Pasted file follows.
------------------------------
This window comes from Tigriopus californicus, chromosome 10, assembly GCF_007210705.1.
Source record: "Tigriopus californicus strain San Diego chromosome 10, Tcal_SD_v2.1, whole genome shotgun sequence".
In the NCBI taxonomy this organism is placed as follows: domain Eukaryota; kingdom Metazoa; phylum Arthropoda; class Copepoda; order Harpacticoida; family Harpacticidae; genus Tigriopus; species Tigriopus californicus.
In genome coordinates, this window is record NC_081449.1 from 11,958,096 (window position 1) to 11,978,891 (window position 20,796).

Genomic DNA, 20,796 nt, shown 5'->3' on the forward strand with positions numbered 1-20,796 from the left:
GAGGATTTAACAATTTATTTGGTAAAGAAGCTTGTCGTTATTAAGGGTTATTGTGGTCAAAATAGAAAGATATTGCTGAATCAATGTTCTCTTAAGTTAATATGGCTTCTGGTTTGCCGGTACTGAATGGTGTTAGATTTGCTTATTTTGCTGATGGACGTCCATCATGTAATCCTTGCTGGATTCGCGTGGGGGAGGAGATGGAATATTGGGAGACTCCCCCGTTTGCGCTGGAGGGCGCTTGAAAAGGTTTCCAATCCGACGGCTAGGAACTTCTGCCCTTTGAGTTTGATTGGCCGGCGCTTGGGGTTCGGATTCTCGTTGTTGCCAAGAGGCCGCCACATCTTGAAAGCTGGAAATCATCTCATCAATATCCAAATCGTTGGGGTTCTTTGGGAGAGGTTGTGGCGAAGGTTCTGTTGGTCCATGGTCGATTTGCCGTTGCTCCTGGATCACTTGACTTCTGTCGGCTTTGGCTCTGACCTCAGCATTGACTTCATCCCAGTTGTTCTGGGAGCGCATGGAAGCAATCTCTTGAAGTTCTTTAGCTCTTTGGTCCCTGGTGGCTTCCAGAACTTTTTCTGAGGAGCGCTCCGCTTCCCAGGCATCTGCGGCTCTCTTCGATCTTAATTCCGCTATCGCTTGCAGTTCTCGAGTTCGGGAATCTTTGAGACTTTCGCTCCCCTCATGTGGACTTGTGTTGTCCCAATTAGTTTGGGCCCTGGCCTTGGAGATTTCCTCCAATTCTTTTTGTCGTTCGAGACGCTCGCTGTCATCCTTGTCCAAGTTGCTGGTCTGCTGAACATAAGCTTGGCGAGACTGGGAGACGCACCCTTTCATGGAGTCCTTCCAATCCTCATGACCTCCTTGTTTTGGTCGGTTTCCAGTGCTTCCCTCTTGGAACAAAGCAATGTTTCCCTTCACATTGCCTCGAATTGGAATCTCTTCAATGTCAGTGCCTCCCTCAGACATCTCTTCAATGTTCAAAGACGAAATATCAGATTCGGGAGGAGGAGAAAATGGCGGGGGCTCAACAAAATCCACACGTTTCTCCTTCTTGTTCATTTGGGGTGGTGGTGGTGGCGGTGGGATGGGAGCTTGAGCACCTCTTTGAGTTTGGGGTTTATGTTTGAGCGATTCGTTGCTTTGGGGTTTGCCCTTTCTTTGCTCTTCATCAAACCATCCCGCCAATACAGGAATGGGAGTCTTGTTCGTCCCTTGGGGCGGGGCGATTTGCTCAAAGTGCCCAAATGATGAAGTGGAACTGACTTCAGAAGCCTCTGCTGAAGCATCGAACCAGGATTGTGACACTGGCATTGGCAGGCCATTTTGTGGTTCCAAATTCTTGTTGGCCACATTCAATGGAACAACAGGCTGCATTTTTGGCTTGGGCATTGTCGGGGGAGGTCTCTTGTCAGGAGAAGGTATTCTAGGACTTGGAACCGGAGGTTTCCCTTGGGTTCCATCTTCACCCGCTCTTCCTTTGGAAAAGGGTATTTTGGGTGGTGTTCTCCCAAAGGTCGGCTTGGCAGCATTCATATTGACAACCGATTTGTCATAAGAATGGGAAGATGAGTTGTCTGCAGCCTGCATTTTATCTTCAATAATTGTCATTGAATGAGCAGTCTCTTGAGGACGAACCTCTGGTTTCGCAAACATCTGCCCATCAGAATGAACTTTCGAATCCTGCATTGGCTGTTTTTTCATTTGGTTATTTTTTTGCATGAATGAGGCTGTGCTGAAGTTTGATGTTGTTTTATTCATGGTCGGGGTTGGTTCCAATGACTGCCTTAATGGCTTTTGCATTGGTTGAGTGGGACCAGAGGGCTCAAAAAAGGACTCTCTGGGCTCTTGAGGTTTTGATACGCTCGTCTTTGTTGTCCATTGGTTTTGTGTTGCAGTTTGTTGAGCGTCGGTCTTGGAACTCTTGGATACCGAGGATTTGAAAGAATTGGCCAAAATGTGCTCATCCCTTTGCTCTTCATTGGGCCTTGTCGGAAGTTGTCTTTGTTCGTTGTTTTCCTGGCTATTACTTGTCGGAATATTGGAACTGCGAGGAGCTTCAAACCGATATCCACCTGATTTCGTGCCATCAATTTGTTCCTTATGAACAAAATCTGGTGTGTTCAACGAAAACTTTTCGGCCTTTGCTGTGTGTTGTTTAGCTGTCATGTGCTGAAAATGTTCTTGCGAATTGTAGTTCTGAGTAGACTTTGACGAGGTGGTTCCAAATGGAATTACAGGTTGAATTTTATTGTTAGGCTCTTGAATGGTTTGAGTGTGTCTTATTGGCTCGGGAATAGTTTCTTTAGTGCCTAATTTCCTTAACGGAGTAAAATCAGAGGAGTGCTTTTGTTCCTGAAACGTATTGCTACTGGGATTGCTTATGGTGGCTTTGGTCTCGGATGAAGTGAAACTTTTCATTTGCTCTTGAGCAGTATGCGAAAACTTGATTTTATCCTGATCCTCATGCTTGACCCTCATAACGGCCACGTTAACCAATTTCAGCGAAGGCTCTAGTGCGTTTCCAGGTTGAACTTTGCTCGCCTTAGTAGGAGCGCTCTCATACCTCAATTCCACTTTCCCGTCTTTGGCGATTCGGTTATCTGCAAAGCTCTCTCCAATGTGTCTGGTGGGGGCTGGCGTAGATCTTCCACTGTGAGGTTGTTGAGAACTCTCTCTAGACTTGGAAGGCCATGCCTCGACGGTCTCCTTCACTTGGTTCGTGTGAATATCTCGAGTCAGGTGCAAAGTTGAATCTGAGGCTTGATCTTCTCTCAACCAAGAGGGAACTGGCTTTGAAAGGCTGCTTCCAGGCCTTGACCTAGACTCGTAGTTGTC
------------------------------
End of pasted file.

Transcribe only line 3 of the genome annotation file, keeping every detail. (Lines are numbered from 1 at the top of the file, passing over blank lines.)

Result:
In the NCBI taxonomy this organism is placed as follows: domain Eukaryota; kingdom Metazoa; phylum Arthropoda; class Copepoda; order Harpacticoida; family Harpacticidae; genus Tigriopus; species Tigriopus californicus.